☛ Hawk Krall: “The Dirty O” (Pittsburg), giclee prints, 11″ x 14″, December 2011. © Hawk Krall
Hawk Krall is an illustrator living and working (mostly) in Philadelphia, Pennsylvania. He’s also a food writer for Drawing For Food (which he co-founded along with Kris Chau) and Serious Eats where he has his weekly column about hot dogs, Hot Dog of the Week.
The “Dirty O” painting was made to illustrate a review he did of this restaurant over at Serious Eat:
I’ve been hearing about this legendary hot dog joint, opened by Sid Simon in 1960, for years. But for some reason it was never too high on my list. One glance at the incredible hand-lettered signs, coolers stocked with 40s of malt liquor, and a mountain of extra long dogs lined up on the grill, and I had a feeling this place would blow my mind. (Serious Eat: “Hot Dog of the Week: The Original Hot Dog Shop, aka ‘Dirty O’ in Pittsburgh” by Hawk Krall, December 2, 2011).
Make sure to follow the link to Hawk Krall’s blog to see the process shots of the “Dirty O” painting:
Unfortunately I don’t have the time to do a full-on painting every week for Hot Dog Of The Week (my column on Serious Eats).. these things take me at least a few days to finish… but every once in a while there’s a place so awesome that it really deserves an illustration. The Dirty O was one of them, awesome food along with awesome hand painted signs covering every inch of the place. They also sell beer and greeting cards. The vibe was more Philly Cheesesteak stand than hot dog joint.
In a recent interview, Hawk Krall explains his passion for the hot-dog in all its forms:
“More so than the dogs themselves, I love the old-school hot dog locations,” says Krall. “They’re really unusual, particularly the decor and the lettering used on the signs. There aren’t many hot dog chains, so each one’s unique and funky in its own way. It’s like going to a folk art garden, but with hot dogs.” (metro: “Hawk Krall draws inspiration from Philly” by Elliott Sharp, July 5, 2012)
Prior to do illustration, Hawk Krall use to work as a cook:
[He] has cooked in all kinds of kitchens, from down-and-dirty dives to fine-dining establishments. It’s where he first fell for dogcraft and the innumerable variations therein, leading to a regular gig as hot dog columnist for Serious Eats. (COOK: “Hot Diggity And Hawk Krall Go Wiener-Crazy At Cook” by Drew Lazor, August 2, 2012)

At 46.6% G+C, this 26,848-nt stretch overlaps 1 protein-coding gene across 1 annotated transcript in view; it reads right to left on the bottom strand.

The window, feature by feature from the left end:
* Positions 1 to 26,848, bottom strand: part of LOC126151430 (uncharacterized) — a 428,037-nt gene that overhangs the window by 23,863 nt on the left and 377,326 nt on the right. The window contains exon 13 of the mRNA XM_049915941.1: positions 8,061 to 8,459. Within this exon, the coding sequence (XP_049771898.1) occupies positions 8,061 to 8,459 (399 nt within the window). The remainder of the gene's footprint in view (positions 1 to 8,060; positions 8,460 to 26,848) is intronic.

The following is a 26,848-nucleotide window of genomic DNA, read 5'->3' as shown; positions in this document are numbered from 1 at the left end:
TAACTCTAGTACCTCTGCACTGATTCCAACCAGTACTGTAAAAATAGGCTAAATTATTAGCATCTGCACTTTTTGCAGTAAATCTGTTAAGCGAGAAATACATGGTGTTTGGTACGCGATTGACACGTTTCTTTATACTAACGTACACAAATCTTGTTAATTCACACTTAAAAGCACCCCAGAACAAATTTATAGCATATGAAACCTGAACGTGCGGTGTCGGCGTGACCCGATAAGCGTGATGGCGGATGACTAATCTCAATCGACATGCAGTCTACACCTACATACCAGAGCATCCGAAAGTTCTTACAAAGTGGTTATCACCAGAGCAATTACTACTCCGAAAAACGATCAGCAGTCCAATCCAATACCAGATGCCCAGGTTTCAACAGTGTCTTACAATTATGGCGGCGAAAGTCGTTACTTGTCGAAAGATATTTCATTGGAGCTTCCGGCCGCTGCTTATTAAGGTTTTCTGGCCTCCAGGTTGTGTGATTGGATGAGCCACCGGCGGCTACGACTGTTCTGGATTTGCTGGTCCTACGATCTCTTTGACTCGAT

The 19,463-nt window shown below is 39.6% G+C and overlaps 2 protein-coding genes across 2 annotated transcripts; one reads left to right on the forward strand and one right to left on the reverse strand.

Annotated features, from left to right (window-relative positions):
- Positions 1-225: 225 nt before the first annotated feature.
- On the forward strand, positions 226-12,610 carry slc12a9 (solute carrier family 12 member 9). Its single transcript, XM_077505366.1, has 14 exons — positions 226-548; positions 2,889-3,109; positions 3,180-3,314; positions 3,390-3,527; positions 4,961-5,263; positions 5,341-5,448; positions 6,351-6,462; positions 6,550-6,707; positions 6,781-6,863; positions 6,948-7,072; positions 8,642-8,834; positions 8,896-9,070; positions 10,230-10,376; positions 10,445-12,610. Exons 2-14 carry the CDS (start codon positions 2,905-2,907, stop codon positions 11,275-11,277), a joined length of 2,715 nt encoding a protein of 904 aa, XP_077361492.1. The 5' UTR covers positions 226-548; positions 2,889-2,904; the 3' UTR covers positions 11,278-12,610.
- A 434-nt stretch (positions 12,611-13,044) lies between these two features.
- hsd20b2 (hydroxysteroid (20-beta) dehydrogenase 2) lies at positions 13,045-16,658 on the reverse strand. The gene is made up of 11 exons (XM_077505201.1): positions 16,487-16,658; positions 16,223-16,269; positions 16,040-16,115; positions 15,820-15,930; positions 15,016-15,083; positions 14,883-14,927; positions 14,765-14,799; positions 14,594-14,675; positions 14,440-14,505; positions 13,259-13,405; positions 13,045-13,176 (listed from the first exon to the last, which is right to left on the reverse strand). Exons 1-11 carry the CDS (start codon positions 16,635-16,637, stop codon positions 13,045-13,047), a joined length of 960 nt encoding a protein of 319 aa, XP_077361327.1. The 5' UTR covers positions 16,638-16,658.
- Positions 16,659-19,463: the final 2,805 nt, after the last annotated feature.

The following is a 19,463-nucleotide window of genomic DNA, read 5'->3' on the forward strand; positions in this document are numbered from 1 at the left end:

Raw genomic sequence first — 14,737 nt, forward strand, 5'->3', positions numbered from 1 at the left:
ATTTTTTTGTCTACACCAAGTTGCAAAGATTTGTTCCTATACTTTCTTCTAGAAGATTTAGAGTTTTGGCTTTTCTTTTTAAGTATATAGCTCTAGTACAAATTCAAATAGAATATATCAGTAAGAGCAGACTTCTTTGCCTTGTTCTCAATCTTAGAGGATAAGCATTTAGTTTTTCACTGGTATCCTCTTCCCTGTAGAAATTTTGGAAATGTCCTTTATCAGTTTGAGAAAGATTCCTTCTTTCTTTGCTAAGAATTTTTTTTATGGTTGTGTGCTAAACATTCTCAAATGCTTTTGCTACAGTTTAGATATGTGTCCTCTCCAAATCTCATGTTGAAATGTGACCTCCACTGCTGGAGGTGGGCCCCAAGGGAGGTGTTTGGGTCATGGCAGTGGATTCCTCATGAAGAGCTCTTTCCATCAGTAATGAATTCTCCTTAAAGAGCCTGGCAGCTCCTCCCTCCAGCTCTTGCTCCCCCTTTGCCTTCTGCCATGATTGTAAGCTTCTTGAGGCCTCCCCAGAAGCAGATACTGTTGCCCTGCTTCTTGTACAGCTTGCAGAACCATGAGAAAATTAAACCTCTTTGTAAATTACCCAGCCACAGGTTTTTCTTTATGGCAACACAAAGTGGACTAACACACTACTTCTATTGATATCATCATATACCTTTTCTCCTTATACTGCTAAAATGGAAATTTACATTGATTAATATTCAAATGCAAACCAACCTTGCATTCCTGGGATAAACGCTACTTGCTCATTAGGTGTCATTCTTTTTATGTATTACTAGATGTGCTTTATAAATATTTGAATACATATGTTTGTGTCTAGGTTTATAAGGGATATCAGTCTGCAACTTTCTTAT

Earlier this year, he gave a more elaborate to Geekadelphia:
You seem to be quite the foodie, specifically hot dogs, what’s the story on that? How did you become such a fan of them?
I grew up near a short lived outpost of Levis’ Hot Dogs in Jenkintown that got me hooked on the fish cake combo thing, especially years later when i realized how unique it is. Also my parents were (and still are) big on combing small town Pennsylvania for old diners and abandoned amusement parks and checking out the local food was always a part of it. I’ve always loved all types of food – not just hoagies and hot dogs – and also worked as a line cook for 6 years.
The world of hot dogs just seems to have this stubbornly regional and individualistic spirit that keeps it interesting. Every small town with a crazy hot dog shack thinks it’s the best in the world, every place has a legend about their chili or relish recipe being won in a poker game in Detroit from an old Greek man. I like fancy restaurant food too but feel like there’s plenty of people writing about that already, although I wouldn’t be opposed to doing a giant painting of tripe & tongue from Han Dynasty or something. (“Geek of the Week: Hawk Krall, Illustrator and Hot Dog Writer” by Michaelangelo Ilagan, May 2, 2012)
For more see the following links:
Serious Eat: “The Hot Dog Hall of Fame: 20 Hot Dogs We Love in America” by Hawk Krall, July 20, 2012.
He recently did some illustration for the magazine Lucky Peach (edited by McSweeney’s), Issue 4: “American Food” (Summer 2012). See also on his blog: “Marc Maron & Lucky Peach” July 3, 2012. For more information about the nice magazine Lucky Peach see The New York Times: “Bringing Comfort Food to Print Fans” by David Carr, July 31, 2011.
From July 6 to 28, at Space 1026’s gallery, Hawk Krall displayed a new collection of black-and-white illustrations inspired by the city where he lives, Philadelphia.
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